With Oscar Season almost upon us, any film fanatic’s current “Top Movies of the Year” list most likely looks very different than it will come January. With such blockbuster titles as The Last Jedi or Justice League, along with definite Oscar front-runners like The Disaster Artist, Three Billboards Outside of Ebbings, Missouri, Phantom Thread, Darkest Hour, and Last Flag Flying all on their way, prior amazing releases from this year will undoubtedly receive not as much love once they are inevitably knocked off end of the year best lists by what are truly the best of the best. And since 2017 has been such an incredible year for film (1975 and 1994 levels of incredible), the following 10 movies deserve your attention.

Honorable Mentions:  Wonder Woman, The Big Sick, Song to Song

10. It Comes at Night


If 2017 is going to be remembered for any horror film, it will certainly be IT. While It Comes at Night polarized audiences (if its audience rating of 43% on Rotten Tomatoes is any indication), IT was the undisputed crowd-pleaser of the year. However, where I found IT to be tonally inconsistent, needlessly boisterous, and predictably banal, I thought that It Comes at Night was just the opposite. Now, I could get into the reasons of why this movie failed so spectacularly as it did, but I’d rather just tell you why it was great. This was a horror-thriller through and through, containing both imagery and sounds that permeate the brain, haunting you long after the film has ended. Throw in some all around amazing performances (especially from Joel Edgerton), crisp cinematography, and bold direction from Trey Edward Shults; and you’ve got a recipe for a horror film that is destined to be a future cult classic.

9. Brigsby Bear

3311 Productions

With a combined total of only 4,170 user ratings between Rotten Tomatoes and IMDB, Brigsby Bear is perhaps the best movie that barely anyone saw this year (no pun intended). Of all the films on this list, only two made me me cry and I’m not ashamed to admit that Brigsby Bear is one of them. Despite it’s oddly bizarre premise and an out-of-left-field performance from Mark HamillBrigsby Bear is a sentimentally sweet comedy that serves as a passionately emotional love letter to artists and creators everywhere. It has been an absolute pleasure to see Kyle Mooney, the film’s main star, go from being a no-name YouTuber, to a background Saturday Night Live writer/cast member, to a leading man in a film that he wrote and I cannot wait to see what he does next. It’s also worth noting that Brigsby Bear‘s score by David Wingo is one of the best from this year as well. 

8. Band Aid

IFC Films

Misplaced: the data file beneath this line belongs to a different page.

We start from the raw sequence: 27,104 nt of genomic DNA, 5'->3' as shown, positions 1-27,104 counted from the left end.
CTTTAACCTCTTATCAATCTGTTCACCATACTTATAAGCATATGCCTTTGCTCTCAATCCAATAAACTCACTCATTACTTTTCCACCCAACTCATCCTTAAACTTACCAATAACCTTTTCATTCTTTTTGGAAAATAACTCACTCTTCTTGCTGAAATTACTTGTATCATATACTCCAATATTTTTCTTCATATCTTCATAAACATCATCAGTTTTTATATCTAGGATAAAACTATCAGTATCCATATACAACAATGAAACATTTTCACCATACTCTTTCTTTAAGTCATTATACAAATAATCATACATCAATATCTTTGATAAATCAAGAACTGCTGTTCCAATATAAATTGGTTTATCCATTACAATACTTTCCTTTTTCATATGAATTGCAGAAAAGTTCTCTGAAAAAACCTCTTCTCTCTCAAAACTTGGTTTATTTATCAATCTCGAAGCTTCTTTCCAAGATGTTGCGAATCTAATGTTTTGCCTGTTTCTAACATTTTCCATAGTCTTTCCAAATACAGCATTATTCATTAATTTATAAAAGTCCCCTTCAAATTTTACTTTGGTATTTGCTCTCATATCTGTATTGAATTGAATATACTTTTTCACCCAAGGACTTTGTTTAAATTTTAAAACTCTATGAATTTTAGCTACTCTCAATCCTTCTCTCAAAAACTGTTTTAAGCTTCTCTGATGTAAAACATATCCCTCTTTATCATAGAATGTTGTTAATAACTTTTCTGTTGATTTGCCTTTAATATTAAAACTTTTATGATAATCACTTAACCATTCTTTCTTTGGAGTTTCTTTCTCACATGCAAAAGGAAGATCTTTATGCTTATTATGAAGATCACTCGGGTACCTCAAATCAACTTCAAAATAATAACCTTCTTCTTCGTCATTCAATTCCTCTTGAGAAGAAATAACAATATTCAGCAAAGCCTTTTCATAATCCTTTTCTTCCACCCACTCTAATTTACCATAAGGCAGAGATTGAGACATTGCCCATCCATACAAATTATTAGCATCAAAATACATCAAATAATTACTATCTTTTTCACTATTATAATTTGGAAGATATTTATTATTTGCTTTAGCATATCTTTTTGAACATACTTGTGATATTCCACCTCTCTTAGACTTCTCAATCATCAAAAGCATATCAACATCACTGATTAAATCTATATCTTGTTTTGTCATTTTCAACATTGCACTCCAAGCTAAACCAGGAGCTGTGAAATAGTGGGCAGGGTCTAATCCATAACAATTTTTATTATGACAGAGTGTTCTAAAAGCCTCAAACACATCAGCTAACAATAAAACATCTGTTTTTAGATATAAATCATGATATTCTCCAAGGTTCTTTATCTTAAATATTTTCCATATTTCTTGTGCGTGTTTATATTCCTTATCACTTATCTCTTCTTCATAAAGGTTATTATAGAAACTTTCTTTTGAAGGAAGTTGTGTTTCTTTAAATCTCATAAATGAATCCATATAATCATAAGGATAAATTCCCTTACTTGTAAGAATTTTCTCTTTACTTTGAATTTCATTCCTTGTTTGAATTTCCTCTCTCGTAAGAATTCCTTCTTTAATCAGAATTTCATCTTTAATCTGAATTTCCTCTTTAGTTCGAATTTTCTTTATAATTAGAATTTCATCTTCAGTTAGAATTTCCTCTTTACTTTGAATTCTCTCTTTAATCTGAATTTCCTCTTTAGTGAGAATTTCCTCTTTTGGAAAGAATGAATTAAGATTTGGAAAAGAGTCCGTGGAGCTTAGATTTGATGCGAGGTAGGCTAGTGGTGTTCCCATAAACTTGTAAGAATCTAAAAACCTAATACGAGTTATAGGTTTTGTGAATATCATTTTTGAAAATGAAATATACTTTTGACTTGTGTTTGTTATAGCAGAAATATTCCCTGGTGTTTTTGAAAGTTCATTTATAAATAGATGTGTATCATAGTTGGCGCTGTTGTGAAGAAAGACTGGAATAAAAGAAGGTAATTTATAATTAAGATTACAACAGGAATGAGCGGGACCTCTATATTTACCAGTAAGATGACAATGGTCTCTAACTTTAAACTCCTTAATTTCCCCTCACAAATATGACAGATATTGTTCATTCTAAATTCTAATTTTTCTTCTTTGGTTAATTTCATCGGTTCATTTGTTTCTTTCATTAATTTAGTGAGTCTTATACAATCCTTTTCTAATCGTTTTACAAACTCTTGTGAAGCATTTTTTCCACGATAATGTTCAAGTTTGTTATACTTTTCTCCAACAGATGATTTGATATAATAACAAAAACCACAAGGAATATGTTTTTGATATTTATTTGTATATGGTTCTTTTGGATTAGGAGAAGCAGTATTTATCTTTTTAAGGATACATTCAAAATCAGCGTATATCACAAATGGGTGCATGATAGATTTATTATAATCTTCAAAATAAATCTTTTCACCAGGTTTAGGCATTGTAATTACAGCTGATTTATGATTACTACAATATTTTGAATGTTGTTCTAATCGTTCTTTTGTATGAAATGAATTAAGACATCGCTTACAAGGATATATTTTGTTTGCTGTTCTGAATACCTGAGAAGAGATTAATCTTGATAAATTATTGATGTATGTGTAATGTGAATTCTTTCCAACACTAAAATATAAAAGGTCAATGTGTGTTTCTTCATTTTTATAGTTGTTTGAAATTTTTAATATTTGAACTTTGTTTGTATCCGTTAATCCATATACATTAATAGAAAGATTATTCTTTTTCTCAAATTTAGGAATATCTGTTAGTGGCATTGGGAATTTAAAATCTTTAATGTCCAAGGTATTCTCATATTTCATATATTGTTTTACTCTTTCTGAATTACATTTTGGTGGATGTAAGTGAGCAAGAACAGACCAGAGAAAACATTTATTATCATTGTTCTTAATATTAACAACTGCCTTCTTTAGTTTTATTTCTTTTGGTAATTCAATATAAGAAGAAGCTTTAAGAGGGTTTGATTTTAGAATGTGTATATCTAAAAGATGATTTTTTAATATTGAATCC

While everyone was raving over the successfully massive waves that Wonder Woman was making for the progression of feminism both culturally and industrially (seriously, hats off to Gal Gadot and Patty Jenkins), another film this year was making smaller yet equally as impactful waves: Band Aid. For writer/director/star Zoe Lister-Jones’ directorial debut, she made the bold choice to employ an all female crew, making film history by being the first feature to do so, which, according to several interviews, made on-set life all the more intimate and encouraging. As amazing of a feat that is, Band Aid is still great simply because of its own merits. As well as being one of the most uniquely original films of the year, Band Aid is also an endearingly sweet and laugh-out-loud comedy with just the right amount of drama to keep the viewer emotionally invested all the way through. Definitely check this one out.

7. Good Time


If someone would have told me in 2008 that Robert Pattinson would one day give an Oscar-worthy performance, I would have laughed in their face. And yet here we are almost 10 years later… with Robert Pattinson… giving an Oscar-worthy performance. From the moment his character is introduced on screen in Good Time, the brooding presence that Pattinson evokes is almost unreal. One would think based on my praises for his performance that surely he carried this movie to its greatness (similarly to James McAvoy’s performance in Split earlier this year), but Good Time is able to stand shoulder to shoulder with the heights that its main star achieves. The film bolsters a sense of undeniable confidence that shows through the Safdie Brothers’ tight direction, providing a white-knuckle thriller that never lets up even until the very last frame.

6. Dunkirk

Warner Bros.